Hip-hop took things to another level in the 2010s. The last decade has been full of firsts and major achievements for many of the stars of music’s leading genres. These trailblazers broke barriers, ushered in #NewRules and made history.

Forbes recently revealed its breakdown of the top-earning artists of the 2010s, and unsurprisingly, several rap gods earned slots on the big baller list, which includes Sir Paul McCartney, Taylor Swift, Lady Gaga and Elton John. Dr. Dre, the maestro who helped orchestrate the careers of Eminem, Kendrick Lamar, N.W.A. and 50 Cent, was named cash king as a result of the $950 million he pulled in over the last 10 years. Although he’s known for classic albums like The Chronic and chart-toppers like 50 Cent’s “In Da Club,” it was his stake in Beats Electronics—which he sold to Apple in 2014 for $3 billion—that was largely responsible for his income for the last few years.

Diddy also made some major money moves within the past decade. The cultural icon earned $605 million and did so mostly by establishing his liquor brand, Ciroc, as the go-to vodka in hip-hop and his Revolt TV network as a must-see destination for hip-hop culture. Hip-hop’s first billionaire, Jay-Z, continued to grow his Roc Nation empire, as well as his influence throughout the 2010s.

Drake, who once rapped, “My life's a completed checklist,” officially arrived with 2009’s So Far Gone and hasn’t felt his hot streak cool off as of yet. The king of the streaming era has become the first to put up a billion streams on platforms like Apple Music and Spotify and has had more Billboard Hot 100 hits than any other male artist in history. He also turned his birthday into an empire that includes a record label, an apparel brand and OVO Fest.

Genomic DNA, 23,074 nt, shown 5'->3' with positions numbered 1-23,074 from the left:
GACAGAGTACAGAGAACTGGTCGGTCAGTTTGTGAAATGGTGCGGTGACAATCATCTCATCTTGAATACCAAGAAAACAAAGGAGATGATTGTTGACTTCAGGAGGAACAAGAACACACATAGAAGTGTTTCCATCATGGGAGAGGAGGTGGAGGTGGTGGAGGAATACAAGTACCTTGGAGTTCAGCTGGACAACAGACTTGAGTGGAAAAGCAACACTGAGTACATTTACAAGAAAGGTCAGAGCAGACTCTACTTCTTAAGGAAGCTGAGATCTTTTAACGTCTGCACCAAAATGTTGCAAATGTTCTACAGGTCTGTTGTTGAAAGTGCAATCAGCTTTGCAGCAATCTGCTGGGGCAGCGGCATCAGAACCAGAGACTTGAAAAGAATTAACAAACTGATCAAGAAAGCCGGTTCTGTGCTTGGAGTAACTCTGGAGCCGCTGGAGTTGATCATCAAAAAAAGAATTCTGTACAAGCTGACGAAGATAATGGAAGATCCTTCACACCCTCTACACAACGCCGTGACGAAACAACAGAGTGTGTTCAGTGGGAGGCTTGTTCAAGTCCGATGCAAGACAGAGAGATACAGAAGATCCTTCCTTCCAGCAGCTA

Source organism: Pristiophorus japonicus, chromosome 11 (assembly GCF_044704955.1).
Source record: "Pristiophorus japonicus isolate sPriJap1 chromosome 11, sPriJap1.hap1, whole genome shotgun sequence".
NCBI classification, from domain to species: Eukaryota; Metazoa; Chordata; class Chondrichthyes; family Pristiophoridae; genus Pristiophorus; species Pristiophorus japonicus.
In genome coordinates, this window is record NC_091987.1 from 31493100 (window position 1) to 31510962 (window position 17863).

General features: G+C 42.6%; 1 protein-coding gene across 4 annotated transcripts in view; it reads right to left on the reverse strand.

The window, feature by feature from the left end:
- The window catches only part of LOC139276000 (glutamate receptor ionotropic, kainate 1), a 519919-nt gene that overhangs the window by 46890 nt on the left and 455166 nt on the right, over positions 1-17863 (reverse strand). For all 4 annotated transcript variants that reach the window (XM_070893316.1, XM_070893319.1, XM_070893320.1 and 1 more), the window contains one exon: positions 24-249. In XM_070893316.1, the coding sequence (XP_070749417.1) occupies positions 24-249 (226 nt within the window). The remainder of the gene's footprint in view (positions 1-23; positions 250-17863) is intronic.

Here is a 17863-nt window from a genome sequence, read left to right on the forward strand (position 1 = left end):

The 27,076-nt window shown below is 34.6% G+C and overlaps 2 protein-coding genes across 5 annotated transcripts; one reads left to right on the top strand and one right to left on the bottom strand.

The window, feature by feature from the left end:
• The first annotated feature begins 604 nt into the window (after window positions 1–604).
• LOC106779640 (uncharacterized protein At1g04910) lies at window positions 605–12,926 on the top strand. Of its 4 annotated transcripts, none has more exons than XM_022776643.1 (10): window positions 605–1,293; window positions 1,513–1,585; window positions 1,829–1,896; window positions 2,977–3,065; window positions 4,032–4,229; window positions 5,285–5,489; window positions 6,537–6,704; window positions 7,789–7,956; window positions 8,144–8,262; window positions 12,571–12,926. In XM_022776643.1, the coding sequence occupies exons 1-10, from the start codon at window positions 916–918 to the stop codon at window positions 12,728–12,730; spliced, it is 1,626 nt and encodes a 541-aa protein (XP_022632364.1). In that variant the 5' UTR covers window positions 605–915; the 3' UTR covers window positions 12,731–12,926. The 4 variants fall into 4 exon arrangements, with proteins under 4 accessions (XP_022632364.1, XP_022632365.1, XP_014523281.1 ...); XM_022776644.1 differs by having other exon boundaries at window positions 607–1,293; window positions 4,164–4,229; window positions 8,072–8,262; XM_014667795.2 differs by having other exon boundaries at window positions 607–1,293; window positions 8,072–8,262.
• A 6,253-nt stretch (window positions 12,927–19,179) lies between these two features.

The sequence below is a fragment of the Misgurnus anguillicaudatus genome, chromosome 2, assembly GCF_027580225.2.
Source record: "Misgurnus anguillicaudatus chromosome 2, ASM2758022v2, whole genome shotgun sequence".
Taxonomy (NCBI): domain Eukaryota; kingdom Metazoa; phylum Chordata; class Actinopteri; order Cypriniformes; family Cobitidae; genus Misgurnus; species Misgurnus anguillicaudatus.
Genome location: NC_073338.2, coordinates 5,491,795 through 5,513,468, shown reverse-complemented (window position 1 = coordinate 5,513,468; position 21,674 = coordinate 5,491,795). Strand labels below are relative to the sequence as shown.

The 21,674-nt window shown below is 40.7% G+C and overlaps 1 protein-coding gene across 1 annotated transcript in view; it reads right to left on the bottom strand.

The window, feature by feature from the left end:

J. Cole has managed to still bring in platinum plaques with little to no help, while the artistic pursuits of the Grammy Award and Pulitzer Prize-winning Kendrick Lamar, which has included crafting 2015’s To Pimp a Butterfly and curating the soundtrack for 2018’s blockbuster film Black Panther, has continued to garner critical acclaim and blaze trails.

Several leading ladies left their mark on history throughout the 2010s. In the years since Nicki Minaj delivered her debut album, Pink Friday, she’s made hit records and also broke records, whether they were set by her male counterparts or the Queen of Soul, Aretha Franklin. Cardi B, who first struck gold and platinum with 2017’s “Bodak Yellow,” became the first solo female rapper to bring home a Grammy for Best Rap Album. The Bronx bomber also held the title of longest-running No. 1 on the Billboard Hot 100 by a solo female rapper, until the multifaceted rapper-singer-flute player Lizzo unseated her with “Truth Hurts”—a bonus cut from 2019’s breakthrough Cuz I Love You that eventually held down the No. 1 spot for seven non-consecutive weeks.

The 2010s were kind of like a big deal for hip-hop. Take a look at some of rap’s biggest achievements below.